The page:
Journal article

Nanomaterials and the human lung: what is known and what must be deciphered to realise their potential advantages?

  • Jud, Corinne Adolphe Merkle Institute, University of Fribourg, Switzerland
  • Clift, Martin J. D. Adolphe Merkle Institute, University of Fribourg, Switzerland
  • Petri-Fink, Alke Adolphe Merkle Institute, University of Fribourg, Switzerland - Chemistry Department, University of Fribourg, Switzerland
  • Rothen-Rutishauser, Barbara Adolphe Merkle Institute, University of Fribourg, Switzerland - Respiratory Medicine, Bern University Hospital, Inselspital, Switzerland
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    27.02.2013
Published in:
  • Swiss Medical Weekly. - 2013
English Due to the constant expansion within the nanotechnology industry in the last decade, nanomaterials are omnipresent in society today. Nanotechnology-based products have numerous different applications ranging from electronic (e.g., advanced memory chips) to industrial (e.g., coatings or composites) to biomedical (e.g., drug delivery systems, diagnostics). Although these new nanomaterials can be found in many “everyday” products, their effects on the human body have still to be investigated in order to identify not only their risk, but also their potential benefits towards human health. Since the lung is commonly thought to be the main portal of entry into the human body for nanomaterials released within the environment, this review will attempt to summarise the current knowledge and understanding of how nanomaterials interact with the respiratory tract. Furthermore, the advantages and disadvantages of different experimental model systems that are commonly used to study this exposure route to the human body will be discussed.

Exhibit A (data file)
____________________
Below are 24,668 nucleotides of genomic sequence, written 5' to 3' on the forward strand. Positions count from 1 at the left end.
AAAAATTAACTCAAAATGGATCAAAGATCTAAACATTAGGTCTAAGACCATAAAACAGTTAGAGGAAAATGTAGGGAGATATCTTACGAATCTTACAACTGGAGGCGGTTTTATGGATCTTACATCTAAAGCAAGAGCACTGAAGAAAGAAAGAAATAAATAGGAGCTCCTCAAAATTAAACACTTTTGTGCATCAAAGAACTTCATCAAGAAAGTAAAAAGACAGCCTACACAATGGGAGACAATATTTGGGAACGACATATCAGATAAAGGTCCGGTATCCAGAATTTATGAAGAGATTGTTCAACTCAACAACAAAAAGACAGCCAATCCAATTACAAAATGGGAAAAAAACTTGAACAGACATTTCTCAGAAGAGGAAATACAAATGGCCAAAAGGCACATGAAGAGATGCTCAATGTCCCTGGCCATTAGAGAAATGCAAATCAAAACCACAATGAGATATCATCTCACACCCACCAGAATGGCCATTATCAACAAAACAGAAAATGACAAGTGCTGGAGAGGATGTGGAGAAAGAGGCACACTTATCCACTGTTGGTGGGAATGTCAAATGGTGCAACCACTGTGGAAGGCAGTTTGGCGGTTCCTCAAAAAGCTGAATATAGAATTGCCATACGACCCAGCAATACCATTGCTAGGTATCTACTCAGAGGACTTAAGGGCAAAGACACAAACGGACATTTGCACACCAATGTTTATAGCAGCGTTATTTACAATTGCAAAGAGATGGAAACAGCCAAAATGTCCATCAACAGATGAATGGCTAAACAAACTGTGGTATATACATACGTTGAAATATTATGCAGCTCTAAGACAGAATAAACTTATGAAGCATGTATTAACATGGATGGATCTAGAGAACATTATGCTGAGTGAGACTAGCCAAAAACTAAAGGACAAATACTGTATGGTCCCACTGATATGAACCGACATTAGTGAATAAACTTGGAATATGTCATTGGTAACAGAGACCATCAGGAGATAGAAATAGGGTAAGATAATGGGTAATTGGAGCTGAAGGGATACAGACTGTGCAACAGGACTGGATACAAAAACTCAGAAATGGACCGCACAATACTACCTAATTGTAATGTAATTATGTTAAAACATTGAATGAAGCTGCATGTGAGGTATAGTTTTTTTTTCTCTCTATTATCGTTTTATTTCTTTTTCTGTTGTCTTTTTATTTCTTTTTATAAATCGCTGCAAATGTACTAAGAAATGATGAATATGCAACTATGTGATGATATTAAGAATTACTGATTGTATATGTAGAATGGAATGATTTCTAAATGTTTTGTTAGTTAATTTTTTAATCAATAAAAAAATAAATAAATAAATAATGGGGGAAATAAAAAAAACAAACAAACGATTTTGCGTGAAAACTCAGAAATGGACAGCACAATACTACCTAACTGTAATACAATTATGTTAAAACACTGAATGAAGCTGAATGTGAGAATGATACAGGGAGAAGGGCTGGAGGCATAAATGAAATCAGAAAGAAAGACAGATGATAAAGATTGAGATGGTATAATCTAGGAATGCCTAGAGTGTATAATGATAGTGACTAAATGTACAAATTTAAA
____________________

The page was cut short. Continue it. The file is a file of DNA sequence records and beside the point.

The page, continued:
Faculty
Faculté des sciences et de médecine
Department
Département de Chimie
Language
  • English
Classification
Medicine
License
License undefined
Identifiers
Persistent URL
https://folia.unifr.ch/unifr/documents/303095
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